In this case, the problem might be:
- Battery contacts are dusty: Take out the batteries from the remote completely. Look for any chalky white powder, solidified granules, or green coloration on the battery contacts. If there are any, clean them with cotton and rubbing alcohol, and then place the batteries back in the remote.
- Batteries need to be replaced: Skip this if you have recently replaced the batteries. But if not, buy a new set of batteries and then put them in the remote. Now check whether the remote is working!
If nothing worked so far, you know what’s the issue.
Simply order a new one, and you are good to go!
Method 2: DIY Sony TV remote repairs trick
If you enjoy DIY repairs, I would suggest trying this!
There’s a chance that cleaning the inside of your remote could help revive it and ultimately save you a couple of dollars.
Here’s how you can DIY repair your non-functioning Sony TV remote.
Step 1: Prepare the necessary tools
You will need a small Phillips or Penta screwdriver (depending on the type of screws used), a toothbrush, isopropyl alcohol or contact cleaner, cotton swabs, a microfiber cloth or towel, and compressed air (optional).
Step 2: Remove the batteries
Open the battery compartment of the remote control and remove the batteries.
This is an important safety step to prevent any electrical mishaps during the cleaning process.
Step 3: Disassemble the remote control
Look for screws on the back or sides of the remote control.
Use the appropriate screwdriver to remove the screws and carefully set them aside.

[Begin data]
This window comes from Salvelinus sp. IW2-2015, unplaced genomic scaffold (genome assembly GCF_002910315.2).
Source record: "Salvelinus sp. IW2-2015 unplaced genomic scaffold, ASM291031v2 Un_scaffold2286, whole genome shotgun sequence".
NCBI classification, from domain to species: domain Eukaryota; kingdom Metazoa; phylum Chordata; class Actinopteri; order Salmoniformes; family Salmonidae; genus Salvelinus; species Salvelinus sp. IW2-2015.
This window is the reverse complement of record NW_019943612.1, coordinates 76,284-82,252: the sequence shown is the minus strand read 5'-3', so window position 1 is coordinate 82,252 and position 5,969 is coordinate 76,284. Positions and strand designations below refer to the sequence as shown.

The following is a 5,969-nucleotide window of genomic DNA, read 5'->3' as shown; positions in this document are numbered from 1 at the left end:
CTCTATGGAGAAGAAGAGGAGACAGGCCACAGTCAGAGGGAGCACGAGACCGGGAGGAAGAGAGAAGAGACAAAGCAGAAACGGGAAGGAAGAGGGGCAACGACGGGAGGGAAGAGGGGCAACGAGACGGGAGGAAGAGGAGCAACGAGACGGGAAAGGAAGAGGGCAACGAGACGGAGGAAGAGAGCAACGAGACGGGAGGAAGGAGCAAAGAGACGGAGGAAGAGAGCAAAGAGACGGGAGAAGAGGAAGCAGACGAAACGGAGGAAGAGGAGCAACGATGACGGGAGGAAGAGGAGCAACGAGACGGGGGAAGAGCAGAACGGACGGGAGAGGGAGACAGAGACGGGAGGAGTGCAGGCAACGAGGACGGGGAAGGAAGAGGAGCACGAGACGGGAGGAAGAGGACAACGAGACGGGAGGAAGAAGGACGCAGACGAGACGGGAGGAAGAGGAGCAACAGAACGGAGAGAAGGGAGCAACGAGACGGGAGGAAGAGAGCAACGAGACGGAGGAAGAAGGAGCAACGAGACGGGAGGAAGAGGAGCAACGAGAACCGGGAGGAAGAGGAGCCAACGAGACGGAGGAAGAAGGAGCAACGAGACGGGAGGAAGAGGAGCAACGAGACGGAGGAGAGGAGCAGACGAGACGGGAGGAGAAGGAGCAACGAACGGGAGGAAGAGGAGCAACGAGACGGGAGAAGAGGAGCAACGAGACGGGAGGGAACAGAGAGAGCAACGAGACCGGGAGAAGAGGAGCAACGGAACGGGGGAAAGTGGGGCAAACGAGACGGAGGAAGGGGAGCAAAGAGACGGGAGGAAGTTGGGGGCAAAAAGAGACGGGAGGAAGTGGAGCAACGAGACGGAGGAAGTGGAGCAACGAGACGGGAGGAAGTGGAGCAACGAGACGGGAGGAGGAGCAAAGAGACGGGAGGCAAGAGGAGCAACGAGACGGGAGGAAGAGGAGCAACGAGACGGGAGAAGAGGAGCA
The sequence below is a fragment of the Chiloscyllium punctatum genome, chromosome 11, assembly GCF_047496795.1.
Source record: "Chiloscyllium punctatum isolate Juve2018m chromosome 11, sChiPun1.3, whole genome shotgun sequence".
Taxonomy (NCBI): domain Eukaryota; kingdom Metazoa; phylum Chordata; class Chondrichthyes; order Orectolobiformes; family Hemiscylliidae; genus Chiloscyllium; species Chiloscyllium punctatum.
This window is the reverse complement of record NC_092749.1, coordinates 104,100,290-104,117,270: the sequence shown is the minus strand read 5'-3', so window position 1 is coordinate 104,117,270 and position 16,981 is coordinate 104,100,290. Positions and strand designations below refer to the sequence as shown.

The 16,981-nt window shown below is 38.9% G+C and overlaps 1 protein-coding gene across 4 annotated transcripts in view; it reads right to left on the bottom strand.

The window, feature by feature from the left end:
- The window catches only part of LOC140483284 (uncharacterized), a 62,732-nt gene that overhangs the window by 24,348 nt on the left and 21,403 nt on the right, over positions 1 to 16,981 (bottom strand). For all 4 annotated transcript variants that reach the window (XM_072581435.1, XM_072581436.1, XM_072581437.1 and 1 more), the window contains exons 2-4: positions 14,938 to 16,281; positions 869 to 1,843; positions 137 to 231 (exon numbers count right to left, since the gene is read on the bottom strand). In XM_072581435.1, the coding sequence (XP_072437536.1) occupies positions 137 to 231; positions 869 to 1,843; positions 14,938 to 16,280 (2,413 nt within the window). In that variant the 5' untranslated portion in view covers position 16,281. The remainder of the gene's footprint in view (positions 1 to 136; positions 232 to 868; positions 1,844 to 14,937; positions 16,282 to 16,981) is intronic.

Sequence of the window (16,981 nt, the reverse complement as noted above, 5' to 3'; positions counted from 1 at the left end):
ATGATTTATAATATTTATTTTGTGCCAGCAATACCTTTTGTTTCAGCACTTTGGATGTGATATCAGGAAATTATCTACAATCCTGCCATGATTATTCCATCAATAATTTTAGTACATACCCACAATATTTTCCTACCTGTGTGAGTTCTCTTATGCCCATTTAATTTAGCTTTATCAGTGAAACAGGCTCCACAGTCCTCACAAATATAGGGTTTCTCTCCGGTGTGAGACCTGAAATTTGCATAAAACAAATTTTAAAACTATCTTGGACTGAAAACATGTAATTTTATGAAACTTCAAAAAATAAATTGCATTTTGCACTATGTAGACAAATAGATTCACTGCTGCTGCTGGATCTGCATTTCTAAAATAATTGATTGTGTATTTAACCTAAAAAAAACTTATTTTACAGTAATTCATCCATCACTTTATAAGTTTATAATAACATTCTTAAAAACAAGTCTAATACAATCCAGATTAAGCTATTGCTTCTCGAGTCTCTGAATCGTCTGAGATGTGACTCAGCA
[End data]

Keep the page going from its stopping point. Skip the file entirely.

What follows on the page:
Some remotes may have clips instead of screws, in which case you can gently pry open the housing using a small flathead screwdriver.
Step 4: Clean the buttons and housing
Remove all the buttons from the remote control. Use a toothbrush to gently scrub the button surfaces and the inside of the housing.
This will help remove any dirt, grime, or debris that may be affecting button responsiveness.
For more thorough cleaning, dampen the toothbrush with isopropyl alcohol or contact cleaner and continue scrubbing.
Be cautious not to let any liquid seep into the electronic components.
Step 5: Clean the circuit board and button contacts
Moisten a cotton swab with isopropyl alcohol or contact cleaner.
Gently clean the mainboard and the button contacts on both the circuit board and the buttons themselves. Pay attention to any areas with visible dirt or residue.
Avoid applying excessive pressure to prevent damage to the delicate components.
Step 6: Dry and remove residue
Use a microfiber cloth or towel to gently dry the components and remove any remaining residue.
Ensure that all parts are completely dry before reassembling the remote control.